Everybody has an opinion, but before we give ours, let’s look at some of the factors that will shape the reality.
The best place to start is by looking at where we are now. After years of unprecedented growth, 2023 was the year that the overall French property market hit the brakes (in common with most European countries). According to the Notaires de France bilan de 2023, total sales fell from 1.1m to 928,000 and prices fell by an average of 1.6% across the country. That means that there was a drop of 18% in the number of houses sold, yet prices were hardly affected. After all, if they had been rising for years then a fall of under 2% is barely noticeable.
Of course, these are national statistics, and we all know that the market in rural France is totally different from central Paris, Nice, or Courchevel 1850.
This fall in demand can be attributed to two main factors:
• The war in Ukraine, and global political/economic uncertainty, led to a huge hike in energy costs and general inflation. Anyone looking to renovate their property will know that a trip to M. Bricolage can now seriously deplete your bank balance, and that the cost of hiring local artisans has risen proportionately.
• French banks pulled their belts in and tightened their lending criteria. Not only were mortgages more expensive, but they were much harder to come by. In September, Le Monde ran an article headed “Homeownership in France: a fading dream” citing that, last summer, the average mortgage rate had risen from 1% in December 2021 to 3.8%. Indeed, the volume of new housing loans nearly halved (from 18.9bn euros to 9.9bn).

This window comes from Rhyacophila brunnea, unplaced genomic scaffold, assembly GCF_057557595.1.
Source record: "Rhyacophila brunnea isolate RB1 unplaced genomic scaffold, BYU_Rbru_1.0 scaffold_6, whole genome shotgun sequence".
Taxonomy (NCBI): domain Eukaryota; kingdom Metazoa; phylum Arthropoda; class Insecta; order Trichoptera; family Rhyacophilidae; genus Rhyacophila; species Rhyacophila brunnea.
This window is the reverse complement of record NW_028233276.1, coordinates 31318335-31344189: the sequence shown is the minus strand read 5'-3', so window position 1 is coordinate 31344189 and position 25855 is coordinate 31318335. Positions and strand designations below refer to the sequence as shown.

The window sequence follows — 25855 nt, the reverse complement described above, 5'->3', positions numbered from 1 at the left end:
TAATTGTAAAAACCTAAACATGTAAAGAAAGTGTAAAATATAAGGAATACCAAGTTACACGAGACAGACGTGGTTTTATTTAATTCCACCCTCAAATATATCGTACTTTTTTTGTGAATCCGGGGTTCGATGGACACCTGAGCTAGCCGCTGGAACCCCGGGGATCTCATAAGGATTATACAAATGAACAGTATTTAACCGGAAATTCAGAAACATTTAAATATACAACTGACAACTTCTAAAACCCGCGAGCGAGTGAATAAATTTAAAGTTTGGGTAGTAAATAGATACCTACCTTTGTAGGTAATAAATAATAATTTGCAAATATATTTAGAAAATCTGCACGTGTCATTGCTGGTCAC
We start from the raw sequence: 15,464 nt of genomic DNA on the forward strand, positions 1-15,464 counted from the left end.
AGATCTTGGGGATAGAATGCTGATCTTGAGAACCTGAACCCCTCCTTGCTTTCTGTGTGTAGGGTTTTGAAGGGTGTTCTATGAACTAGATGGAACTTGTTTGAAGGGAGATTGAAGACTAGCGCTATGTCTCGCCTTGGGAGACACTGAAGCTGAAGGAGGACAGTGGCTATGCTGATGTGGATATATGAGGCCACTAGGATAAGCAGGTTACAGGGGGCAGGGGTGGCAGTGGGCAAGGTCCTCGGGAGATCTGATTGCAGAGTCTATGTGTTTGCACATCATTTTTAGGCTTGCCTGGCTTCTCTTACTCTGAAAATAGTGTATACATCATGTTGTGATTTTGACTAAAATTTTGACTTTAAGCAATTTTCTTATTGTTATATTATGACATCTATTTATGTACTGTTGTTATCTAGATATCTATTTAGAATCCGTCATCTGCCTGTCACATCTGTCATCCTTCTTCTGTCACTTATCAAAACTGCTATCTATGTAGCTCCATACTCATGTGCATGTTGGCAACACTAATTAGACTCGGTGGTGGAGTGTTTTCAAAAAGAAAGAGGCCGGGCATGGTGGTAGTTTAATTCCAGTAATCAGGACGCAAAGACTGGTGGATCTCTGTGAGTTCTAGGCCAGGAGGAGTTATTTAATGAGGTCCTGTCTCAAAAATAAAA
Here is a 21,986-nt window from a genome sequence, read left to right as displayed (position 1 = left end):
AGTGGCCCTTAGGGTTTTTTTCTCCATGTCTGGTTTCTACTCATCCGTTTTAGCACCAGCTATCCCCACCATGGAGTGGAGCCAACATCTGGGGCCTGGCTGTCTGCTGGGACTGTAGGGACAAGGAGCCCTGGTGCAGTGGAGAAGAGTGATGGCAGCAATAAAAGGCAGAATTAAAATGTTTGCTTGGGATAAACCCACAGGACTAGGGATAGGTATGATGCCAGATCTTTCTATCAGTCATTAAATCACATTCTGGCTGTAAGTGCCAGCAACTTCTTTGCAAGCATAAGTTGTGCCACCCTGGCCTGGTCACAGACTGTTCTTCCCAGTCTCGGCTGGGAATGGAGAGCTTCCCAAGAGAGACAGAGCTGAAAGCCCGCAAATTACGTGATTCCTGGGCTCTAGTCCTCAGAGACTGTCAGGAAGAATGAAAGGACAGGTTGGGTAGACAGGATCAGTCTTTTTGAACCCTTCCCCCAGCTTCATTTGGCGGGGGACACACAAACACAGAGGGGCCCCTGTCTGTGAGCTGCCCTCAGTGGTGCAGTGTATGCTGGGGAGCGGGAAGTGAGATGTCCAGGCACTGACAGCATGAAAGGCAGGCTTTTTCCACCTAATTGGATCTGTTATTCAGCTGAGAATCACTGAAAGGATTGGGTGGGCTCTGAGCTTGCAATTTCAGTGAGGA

What was evident last year was that vendors wanted to sell at 2017 prices, whilst buyers wanted to pay 2023 prices. This led to the dramatic (18%) drop in sales, and a headache for estate agents as we tried to negotiate between the two different viewpoints.
Anyway, enough of the past, clients want to know what’s going to happen to prices this year. Sadly, we don’t know. Nobody does.
Last week France welcomed our youngest-ever Prime Minister, and he will attempt to relaunch President Macron’s centrist presidency. Elsewhere, this year sees elections in the USA, UK, and neighbouring Belgium. On the plus side, the Olympics will showcase France to the world, and British buyers will be hugely boosted by the fact that the Senate backed the automatic visa right for second-home owners.
Ultimately demand remains strong – if vendors are sensible with their pricing they will sell. Buyers will see a wider choice and will be able to drive a hard bargain. As an educated guess, we think that prices will continue to gradually drop across the country (3-5% nationally). If you have had your house on the market for a while, and it hasn’t sold, then think about reducing the asking price to get the sale.
Above all, it’s important to keep in mind that France has one of the strongest and most secure property markets in Europe, as well as offering a terrific quality of life. Bonne année!